DFARS / CMMC for 2020: Culmination of Efforts to Protect National Security Data and Networks

Cybersecurity and Privacy Alert

Client Alert


2020 Cybersecurity Requirements for Government Contractors

In 2016, the U.S. Department of Defense (DoD) issued a Defense Federal Acquisition Regulation Supplement (DFARs) intended to better protect defense data and networks. Beginning in 2017, DoD began issuing a series of memoranda to further enhance protection of defense data and networks via Cybersecurity Maturity Model Certification (CMMC). 

In December 2019, the Department of State, Directorate of Defense Trade Controls (DDTC) issued long-awaited guidance in part governing the minimum encryption requirements for storage, transport and/or transmission of controlled but unclassified information (CUI) and technical defense information (TDI) otherwise restricted by ITAR.

The foregoing multi-year effort to protect defense data and national security networks are culminating in 2020  ΜΆ  and government contractors must be prepared to comply or face potentially draconian consequences ranging from disqualification to enforcement.

DFARs initiated the government’s efforts to protect national security data and networks by implementing specific NIST cyber requirements for all DoD contractors with access to CUI, TDI or a DoD network. DFARs was self-compliant in nature.

CMMC provided a broad framework to enhance cybersecurity protection for the Defense Industrial Base (DIB). CMMC created a verification program to ensure that NIST complaint cybersecurity protections are in place to protect CUI and TDI that resides on DoD and DoD contractors’ networks. Unlike DFARs, CMMC requires certification of compliance by an independent cybersecurity expert.

Operational application of CMMC -- and associated DFARs NIST requirements -- will occur in 2020. Independent cybersecurity assessments and the inclusion of CMMC requirements in DoD solicitations will begin in Q2 2020, and it is expected that such will be included in all DoD solicitations by Q3 2020.

In summary, the CMMC will require government contractors and subcontractors, including small businesses, to:

  • Establish the applicable level of CMMC controls to reduce cyber risks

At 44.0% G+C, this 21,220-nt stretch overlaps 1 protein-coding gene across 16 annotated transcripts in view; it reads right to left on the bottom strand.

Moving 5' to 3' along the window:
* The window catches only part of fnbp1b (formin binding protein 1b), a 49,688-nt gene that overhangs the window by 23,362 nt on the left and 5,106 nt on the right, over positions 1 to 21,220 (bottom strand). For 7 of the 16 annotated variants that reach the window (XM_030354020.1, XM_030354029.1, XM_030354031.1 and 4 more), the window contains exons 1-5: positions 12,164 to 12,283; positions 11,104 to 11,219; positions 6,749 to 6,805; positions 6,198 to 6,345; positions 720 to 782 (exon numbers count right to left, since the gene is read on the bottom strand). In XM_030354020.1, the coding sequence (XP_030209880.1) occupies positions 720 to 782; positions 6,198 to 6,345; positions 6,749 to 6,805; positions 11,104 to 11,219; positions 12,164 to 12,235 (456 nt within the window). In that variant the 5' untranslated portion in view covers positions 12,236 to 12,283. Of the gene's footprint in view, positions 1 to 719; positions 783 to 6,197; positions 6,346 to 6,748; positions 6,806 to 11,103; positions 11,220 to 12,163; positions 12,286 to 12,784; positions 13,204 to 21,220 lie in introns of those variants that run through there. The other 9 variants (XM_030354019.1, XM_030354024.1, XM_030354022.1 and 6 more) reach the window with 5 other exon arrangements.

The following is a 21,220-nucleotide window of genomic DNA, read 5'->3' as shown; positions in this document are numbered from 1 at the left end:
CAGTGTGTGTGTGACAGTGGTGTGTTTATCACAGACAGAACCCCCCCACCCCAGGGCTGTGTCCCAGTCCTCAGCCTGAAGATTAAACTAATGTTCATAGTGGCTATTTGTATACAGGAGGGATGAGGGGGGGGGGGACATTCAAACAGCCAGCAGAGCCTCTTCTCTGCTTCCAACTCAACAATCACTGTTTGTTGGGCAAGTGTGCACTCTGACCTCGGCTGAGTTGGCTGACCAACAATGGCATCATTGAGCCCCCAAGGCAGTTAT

• Verify compliance with the applicable CMMC level of protection, including DFARs/NIST
  • Conduct periodic cyber audits and risk assessments by independent certifying organizations
  • Agree to permit U.S. government agencies, such as the Defense Contract Management Agency (DCMA) and Defense Counterintelligence and Security Agency (DCSA), to conduct “higher level assessments”

All DoD contractors and subcontractors will be required to be certified at CMMC Level 1 to qualify for any contract award. Depending on the required access to, or generation of, CUI and TDI, a contractor will have to be certified at one of the ascending five levels of CMMC certification. Notably, each level is cumulative of each lower level of certification.

The final CMMC framework is scheduled to be released sometime later this month, January 2020, with regulations expected to follow later in the year. Once implemented, contractors will be required to represent their compliance with the CMMC level dictated in the DoD solicitation. Failure to do so will be a basis for disqualification, with misrepresentation of such subject to possible Federal False Claims Act enforcement.

Ultimately, anyone doing business with the DoD, whether as a prime or subcontractor, should be prepared to fully comply with DFARs and CMMC in 2020.

Advance preparation, including engagement of needed third-party resources, should be undertaken in the very near term – together with periodic review of relevant updates as they become available.

Additional information can be found on the CMMC website. Interested parties can also set up alerts to receive updates as they are posted to the .mil website.